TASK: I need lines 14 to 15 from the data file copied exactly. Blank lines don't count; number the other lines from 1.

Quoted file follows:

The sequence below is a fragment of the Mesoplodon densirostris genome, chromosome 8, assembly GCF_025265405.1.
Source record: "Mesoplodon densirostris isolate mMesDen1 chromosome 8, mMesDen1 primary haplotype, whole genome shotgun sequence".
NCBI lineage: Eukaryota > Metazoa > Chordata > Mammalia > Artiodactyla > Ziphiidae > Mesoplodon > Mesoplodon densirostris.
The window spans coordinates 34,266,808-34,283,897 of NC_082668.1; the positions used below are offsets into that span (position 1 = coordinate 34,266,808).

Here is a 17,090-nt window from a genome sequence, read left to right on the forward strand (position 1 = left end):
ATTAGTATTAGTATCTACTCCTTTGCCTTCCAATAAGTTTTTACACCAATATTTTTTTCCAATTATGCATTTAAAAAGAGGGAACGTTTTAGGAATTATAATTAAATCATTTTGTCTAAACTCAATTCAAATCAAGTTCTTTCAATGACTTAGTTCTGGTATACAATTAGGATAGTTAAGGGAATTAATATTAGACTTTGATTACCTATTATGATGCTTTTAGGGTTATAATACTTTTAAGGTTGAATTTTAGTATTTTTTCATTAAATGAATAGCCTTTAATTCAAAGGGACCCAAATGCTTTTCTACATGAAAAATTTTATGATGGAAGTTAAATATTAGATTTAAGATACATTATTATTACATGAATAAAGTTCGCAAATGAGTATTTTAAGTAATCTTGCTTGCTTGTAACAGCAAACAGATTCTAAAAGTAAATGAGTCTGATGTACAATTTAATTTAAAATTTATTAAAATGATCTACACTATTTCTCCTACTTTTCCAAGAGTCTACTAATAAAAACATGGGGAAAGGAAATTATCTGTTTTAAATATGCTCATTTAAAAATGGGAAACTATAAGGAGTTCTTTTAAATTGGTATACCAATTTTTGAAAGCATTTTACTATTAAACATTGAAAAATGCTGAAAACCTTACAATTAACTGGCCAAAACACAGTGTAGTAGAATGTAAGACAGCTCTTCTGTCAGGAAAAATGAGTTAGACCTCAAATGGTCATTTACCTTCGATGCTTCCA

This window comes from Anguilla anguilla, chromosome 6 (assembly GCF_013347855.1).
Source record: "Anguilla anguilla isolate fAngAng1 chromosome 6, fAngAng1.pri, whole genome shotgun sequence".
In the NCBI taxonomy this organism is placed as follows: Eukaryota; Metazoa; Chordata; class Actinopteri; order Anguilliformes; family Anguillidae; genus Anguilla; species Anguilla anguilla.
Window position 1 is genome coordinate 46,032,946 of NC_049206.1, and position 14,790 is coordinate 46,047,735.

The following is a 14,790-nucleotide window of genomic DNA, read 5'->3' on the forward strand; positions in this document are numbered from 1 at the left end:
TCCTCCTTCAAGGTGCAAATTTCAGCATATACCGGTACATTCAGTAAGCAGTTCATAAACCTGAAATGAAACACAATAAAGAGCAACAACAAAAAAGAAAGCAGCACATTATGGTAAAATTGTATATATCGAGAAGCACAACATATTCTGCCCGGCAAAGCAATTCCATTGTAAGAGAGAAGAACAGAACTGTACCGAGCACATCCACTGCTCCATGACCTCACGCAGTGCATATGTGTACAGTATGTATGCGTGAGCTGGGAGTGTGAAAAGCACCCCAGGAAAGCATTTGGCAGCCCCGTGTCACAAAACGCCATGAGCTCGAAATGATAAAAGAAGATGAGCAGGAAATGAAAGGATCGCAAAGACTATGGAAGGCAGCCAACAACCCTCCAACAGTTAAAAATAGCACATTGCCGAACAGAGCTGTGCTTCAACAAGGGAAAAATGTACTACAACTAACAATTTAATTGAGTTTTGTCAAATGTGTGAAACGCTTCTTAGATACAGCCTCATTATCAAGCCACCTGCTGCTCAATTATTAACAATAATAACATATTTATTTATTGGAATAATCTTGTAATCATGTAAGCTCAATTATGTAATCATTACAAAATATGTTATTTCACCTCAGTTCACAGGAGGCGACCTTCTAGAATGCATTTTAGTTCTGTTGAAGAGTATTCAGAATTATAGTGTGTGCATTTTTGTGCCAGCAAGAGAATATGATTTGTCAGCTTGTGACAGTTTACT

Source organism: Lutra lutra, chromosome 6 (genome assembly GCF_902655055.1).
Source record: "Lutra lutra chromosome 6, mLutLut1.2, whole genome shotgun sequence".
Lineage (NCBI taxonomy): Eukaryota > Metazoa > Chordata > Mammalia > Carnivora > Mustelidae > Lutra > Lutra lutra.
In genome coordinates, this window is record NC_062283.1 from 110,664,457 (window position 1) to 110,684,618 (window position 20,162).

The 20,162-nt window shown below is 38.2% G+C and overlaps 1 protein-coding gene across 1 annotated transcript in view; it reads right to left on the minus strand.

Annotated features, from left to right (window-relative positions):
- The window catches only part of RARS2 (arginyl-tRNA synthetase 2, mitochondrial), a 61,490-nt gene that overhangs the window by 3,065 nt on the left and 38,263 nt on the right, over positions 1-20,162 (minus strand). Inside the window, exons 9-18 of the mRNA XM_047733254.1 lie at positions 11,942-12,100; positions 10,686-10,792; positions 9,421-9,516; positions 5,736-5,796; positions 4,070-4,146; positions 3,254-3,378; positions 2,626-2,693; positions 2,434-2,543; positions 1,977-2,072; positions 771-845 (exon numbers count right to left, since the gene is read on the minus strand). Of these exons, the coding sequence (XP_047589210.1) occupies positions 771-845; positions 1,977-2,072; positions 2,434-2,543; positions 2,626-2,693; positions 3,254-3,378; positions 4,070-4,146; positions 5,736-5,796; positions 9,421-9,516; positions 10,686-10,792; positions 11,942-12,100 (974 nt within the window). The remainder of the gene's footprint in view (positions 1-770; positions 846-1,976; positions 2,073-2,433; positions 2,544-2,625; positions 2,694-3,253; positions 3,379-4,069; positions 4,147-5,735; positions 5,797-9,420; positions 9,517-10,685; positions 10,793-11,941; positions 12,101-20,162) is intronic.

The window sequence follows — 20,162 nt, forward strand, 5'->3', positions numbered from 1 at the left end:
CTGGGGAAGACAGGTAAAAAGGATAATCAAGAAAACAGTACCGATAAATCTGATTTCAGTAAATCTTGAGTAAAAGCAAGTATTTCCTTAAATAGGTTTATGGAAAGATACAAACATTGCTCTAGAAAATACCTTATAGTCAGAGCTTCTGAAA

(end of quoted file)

Source record: "Lutra lutra chromosome 6, mLutLut1.2, whole genome shotgun sequence".
Lineage (NCBI taxonomy): Eukaryota > Metazoa > Chordata > Mammalia > Carnivora > Mustelidae > Lutra > Lutra lutra.